Review: In ‘Dayveon,’ Wading Into Gang Life in Arkansas


Photo

Devin Blackmon in “Dayveon.”

Credit
FilmRise

“Dayveon,” the debut feature of Amman Abbasi, ticks several boxes on the checklist of independent film affectations: the casting of nonprofessionals, the blending of fiction and documentary elements, a glancing editing style that is either lyrical or vague depending on your point of view. The movie bears a superficial resemblance visually and in its coming-of-age narrative to “George Washington” (directed by David Gordon Green, an executive producer here) and “Moonlight,” but it never finds the right balance between the suggestive and the concrete.

Mr. Abbasi, raised in Arkansas after his family immigrated from Pakistan, extensively researched gang life in the region, and the resulting specificity gives the movie what charge it has. The film follows Dayveon (Devin Blackmon), a 13-year-old in rural Arkansas. Mourning his brother’s shooting death — which we’re told has driven his mother to madness — he lives with his sister, Kim (Chasity Moore), and her boyfriend, Bryan (Dontrell Bright).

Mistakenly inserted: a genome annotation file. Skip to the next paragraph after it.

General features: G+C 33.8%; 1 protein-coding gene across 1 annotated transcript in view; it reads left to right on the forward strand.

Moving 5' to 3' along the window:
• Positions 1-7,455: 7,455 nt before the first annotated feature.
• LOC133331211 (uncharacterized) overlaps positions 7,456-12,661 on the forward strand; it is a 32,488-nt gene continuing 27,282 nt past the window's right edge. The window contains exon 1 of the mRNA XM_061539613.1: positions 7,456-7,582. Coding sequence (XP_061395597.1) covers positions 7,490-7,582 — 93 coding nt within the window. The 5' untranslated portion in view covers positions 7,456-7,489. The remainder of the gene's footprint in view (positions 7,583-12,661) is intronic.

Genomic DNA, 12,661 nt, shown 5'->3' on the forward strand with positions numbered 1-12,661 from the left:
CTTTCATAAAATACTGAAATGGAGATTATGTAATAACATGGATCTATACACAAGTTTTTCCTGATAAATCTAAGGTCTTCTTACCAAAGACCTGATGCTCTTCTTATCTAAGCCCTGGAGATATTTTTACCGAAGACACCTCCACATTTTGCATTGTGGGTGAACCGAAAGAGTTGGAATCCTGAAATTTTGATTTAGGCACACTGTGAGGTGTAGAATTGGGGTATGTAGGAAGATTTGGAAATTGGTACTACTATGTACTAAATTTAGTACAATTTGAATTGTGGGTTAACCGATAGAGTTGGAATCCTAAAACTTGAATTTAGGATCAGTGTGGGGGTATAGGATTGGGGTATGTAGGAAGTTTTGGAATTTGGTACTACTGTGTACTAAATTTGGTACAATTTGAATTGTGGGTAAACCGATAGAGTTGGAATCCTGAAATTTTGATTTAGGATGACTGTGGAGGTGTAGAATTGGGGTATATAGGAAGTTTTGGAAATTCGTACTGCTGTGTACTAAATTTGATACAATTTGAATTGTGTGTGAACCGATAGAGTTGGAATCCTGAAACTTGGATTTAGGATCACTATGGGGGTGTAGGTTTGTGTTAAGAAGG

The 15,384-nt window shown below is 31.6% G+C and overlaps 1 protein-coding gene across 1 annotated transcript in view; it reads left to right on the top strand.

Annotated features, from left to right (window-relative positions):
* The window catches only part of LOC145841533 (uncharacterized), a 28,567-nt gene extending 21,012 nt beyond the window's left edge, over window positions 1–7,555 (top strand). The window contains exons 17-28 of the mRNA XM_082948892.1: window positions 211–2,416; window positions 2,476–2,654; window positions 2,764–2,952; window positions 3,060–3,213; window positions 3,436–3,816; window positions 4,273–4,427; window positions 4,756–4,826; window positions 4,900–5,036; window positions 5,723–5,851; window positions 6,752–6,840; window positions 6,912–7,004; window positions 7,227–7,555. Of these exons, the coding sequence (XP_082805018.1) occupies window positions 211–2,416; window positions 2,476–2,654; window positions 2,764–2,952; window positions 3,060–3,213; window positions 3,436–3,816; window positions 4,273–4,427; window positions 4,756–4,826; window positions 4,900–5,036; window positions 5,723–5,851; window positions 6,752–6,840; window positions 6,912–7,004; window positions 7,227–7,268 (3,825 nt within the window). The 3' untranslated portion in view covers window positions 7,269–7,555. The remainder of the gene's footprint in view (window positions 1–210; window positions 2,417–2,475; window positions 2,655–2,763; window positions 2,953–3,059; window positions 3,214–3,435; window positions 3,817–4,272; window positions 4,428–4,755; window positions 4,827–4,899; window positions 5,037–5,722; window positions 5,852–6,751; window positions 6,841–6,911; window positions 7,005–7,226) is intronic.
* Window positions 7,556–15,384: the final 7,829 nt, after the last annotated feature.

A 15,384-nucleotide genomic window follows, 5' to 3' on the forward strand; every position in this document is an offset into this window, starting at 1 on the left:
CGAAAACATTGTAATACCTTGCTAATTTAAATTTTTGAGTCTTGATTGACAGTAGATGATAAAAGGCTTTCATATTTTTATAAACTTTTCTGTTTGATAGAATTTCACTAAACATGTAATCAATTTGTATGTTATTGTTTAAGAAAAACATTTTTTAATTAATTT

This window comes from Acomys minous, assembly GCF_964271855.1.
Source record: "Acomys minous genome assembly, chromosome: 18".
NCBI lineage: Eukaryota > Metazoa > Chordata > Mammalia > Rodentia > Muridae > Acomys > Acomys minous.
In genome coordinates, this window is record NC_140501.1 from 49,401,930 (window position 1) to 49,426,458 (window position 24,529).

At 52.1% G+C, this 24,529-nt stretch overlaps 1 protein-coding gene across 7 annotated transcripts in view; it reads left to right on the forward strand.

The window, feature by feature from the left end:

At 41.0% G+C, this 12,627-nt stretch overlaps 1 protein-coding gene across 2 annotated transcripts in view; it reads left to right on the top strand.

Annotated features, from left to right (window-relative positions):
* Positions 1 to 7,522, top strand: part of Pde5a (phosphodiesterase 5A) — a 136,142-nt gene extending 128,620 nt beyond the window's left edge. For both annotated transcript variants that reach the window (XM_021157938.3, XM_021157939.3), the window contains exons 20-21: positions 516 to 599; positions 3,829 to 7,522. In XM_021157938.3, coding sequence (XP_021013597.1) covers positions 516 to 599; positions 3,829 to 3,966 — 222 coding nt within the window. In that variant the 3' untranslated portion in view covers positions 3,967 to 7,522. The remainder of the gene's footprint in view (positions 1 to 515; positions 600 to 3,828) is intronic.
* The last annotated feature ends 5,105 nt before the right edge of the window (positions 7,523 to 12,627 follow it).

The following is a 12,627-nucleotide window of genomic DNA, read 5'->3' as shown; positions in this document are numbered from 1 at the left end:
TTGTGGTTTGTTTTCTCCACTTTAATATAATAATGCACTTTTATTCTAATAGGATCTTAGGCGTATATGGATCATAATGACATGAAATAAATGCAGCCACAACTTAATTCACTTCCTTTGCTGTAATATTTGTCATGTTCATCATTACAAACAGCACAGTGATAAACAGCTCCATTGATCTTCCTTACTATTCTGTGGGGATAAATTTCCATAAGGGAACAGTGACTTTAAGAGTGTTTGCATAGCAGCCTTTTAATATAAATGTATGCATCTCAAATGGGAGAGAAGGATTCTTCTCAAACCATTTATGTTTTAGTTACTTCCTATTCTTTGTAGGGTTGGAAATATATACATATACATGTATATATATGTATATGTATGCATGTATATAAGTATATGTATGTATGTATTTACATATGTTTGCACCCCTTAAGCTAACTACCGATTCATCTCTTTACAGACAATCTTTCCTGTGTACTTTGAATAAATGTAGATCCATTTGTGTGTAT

Shortly after the movie opens, a group of Bloods assault Dayveon as part of an initiation rite. “I got jumped in,” he tells Bryan, who isn’t thrilled. Bryan was close with Dayveon’s brother and, at one point, openly offers to be a brother figure to him. (Dayveon doesn’t wear his heart on his sleeve.) Dayveon gets a more rude awakening to gang life when he covers up a license plate to help his comrades flee a robbery.

With dialogue that doesn’t make concessions to clear exposition, the movie hints at several possible futures for Dayveon: a stable life with his family; afternoons skipping rocks with a friend (Kordell Johnson), who is also a new gang member; more robberies. But the diffuse filmmaking style muffles the story’s power.

Continue reading the main story



Source link

About admin

Check Also

Big Sonia: I’m Still Here

She was 15 at the time, her fondness for books, nature and painting leaving her ...

Leave a Reply

Your email address will not be published. Required fields are marked *